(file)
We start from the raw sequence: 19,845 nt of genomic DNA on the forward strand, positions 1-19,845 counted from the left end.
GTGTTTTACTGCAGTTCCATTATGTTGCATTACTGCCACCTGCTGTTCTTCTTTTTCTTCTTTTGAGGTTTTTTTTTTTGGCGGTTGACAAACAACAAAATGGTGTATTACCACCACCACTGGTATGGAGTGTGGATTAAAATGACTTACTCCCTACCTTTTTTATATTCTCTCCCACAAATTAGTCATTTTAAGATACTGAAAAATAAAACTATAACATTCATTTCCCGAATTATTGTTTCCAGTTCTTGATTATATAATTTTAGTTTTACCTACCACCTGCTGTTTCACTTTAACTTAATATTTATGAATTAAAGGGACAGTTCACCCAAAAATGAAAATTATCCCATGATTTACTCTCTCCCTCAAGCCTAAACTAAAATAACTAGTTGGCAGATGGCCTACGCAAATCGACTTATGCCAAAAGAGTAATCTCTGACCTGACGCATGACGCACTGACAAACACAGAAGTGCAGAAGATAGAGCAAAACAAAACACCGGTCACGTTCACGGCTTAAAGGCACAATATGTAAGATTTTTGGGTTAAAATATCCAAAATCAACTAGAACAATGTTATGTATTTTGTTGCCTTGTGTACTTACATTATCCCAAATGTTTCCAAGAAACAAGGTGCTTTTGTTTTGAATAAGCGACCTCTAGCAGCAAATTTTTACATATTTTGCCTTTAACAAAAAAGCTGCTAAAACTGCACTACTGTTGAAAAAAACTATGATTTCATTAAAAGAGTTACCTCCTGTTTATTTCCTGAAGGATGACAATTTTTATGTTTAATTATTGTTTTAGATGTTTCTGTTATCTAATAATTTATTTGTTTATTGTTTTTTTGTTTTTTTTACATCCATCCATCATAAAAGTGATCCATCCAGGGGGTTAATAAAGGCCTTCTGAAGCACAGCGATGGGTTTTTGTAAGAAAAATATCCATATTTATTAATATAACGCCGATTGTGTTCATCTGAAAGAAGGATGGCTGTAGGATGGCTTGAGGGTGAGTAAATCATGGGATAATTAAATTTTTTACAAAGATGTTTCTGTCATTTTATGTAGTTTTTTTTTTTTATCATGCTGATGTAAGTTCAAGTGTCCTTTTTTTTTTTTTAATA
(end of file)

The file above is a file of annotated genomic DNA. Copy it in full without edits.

We start from the raw sequence: 19,845 nt of genomic DNA on the forward strand, positions 1-19,845 counted from the left end.
GTGTTTTACTGCAGTTCCATTATGTTGCATTACTGCCACCTGCTGTTCTTCTTTTTCTTCTTTTGAGGTTTTTTTTTTTGGCGGTTGACAAACAACAAAATGGTGTATTACCACCACCACTGGTATGGAGTGTGGATTAAAATGACTTACTCCCTACCTTTTTTATATTCTCTCCCACAAATTAGTCATTTTAAGATACTGAAAAATAAAACTATAACATTCATTTCCCGAATTATTGTTTCCAGTTCTTGATTATATAATTTTAGTTTTACCTACCACCTGCTGTTTCACTTTAACTTAATATTTATGAATTAAAGGGACAGTTCACCCAAAAATGAAAATTATCCCATGATTTACTCTCTCCCTCAAGCCTAAACTAAAATAACTAGTTGGCAGATGGCCTACGCAAATCGACTTATGCCAAAAGAGTAATCTCTGACCTGACGCATGACGCACTGACAAACACAGAAGTGCAGAAGATAGAGCAAAACAAAACACCGGTCACGTTCACGGCTTAAAGGCACAATATGTAAGATTTTTGGGTTAAAATATCCAAAATCAACTAGAACAATGTTATGTATTTTGTTGCCTTGTGTACTTACATTATCCCAAATGTTTCCAAGAAACAAGGTGCTTTTGTTTTGAATAAGCGACCTCTAGCAGCAAATTTTTACATATTTTGCCTTTAACAAAAAAGCTGCTAAAACTGCACTACTGTTGAAAAAAACTATGATTTCATTAAAAGAGTTACCTCCTGTTTATTTCCTGAAGGATGACAATTTTTATGTTTAATTATTGTTTTAGATGTTTCTGTTATCTAATAATTTATTTGTTTATTGTTTTTTTGTTTTTTTTACATCCATCCATCATAAAAGTGATCCATCCAGGGGGTTAATAAAGGCCTTCTGAAGCACAGCGATGGGTTTTTGTAAGAAAAATATCCATATTTATTAATATAACGCCGATTGTGTTCATCTGAAAGAAGGATGGCTGTAGGATGGCTTGAGGGTGAGTAAATCATGGGATAATTAAATTTTTTACAAAGATGTTTCTGTCATTTTATGTAGTTTTTTTTTTTTATCATGCTGATGTAAGTTCAAGTGTCCTTTTTTTTTTTTTAATA